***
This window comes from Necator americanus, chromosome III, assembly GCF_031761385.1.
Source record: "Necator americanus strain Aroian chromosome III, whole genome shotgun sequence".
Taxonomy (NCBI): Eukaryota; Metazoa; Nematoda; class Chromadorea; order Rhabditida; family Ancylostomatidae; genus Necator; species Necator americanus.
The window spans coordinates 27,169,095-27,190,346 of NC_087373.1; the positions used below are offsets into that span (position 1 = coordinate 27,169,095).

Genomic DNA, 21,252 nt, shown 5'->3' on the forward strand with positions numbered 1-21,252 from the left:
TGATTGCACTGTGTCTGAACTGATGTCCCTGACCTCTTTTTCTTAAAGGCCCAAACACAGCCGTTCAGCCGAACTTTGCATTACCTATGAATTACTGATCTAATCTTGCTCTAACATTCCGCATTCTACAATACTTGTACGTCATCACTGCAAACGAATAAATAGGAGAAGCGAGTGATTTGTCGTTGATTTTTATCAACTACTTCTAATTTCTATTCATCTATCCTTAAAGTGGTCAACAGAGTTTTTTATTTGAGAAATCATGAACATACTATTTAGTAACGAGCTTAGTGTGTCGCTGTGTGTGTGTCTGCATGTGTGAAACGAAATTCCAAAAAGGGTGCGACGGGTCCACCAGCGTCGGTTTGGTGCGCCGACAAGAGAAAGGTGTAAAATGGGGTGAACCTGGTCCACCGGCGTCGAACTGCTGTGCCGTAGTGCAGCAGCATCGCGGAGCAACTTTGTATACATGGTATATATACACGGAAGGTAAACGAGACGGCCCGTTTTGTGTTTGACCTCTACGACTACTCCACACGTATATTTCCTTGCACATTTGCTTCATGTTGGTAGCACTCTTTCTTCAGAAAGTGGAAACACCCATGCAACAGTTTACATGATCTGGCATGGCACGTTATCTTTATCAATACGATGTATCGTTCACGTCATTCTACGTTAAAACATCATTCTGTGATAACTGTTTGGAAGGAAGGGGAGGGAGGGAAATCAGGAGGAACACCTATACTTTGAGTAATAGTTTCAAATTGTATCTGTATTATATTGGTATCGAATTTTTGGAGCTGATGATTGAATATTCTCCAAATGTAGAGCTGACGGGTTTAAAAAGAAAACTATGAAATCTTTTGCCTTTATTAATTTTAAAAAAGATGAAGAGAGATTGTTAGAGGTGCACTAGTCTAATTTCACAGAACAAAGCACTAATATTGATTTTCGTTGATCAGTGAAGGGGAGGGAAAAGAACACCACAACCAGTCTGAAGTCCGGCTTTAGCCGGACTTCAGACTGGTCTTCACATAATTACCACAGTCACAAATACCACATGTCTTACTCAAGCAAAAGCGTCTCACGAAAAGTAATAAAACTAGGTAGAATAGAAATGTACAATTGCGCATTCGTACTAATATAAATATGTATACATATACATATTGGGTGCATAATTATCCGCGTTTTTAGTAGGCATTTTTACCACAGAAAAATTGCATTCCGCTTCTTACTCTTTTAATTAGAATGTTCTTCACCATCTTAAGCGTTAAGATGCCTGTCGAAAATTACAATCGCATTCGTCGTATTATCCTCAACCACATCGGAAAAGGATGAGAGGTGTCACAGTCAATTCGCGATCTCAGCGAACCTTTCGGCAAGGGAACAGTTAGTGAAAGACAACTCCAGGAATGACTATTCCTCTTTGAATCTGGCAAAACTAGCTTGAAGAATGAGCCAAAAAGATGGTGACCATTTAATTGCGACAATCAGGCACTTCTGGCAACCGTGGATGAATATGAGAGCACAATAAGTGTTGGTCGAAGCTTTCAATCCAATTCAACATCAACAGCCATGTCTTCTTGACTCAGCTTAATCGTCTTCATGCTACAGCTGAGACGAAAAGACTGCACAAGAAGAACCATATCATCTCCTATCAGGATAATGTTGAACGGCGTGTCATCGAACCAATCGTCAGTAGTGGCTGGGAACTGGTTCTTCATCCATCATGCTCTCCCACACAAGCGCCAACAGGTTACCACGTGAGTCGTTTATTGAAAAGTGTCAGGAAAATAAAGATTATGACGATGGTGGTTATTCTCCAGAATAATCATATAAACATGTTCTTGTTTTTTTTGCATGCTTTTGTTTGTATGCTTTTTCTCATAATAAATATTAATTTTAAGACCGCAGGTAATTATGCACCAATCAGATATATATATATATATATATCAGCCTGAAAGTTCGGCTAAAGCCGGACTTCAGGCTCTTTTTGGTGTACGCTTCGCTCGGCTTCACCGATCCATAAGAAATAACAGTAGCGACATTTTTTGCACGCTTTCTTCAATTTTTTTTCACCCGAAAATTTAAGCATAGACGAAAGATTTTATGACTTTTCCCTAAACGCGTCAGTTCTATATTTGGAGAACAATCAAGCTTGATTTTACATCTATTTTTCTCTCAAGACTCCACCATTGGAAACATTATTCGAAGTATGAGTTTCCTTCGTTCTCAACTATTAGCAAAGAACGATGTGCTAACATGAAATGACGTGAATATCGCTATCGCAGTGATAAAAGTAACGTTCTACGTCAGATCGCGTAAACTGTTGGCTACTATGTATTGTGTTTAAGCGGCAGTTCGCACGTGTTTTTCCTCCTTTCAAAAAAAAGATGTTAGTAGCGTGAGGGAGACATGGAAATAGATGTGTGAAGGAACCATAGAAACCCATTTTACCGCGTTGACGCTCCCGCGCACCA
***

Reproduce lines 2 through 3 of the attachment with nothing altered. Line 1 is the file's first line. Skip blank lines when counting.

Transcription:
Source record: "Necator americanus strain Aroian chromosome III, whole genome shotgun sequence".
Taxonomy (NCBI): Eukaryota; Metazoa; Nematoda; class Chromadorea; order Rhabditida; family Ancylostomatidae; genus Necator; species Necator americanus.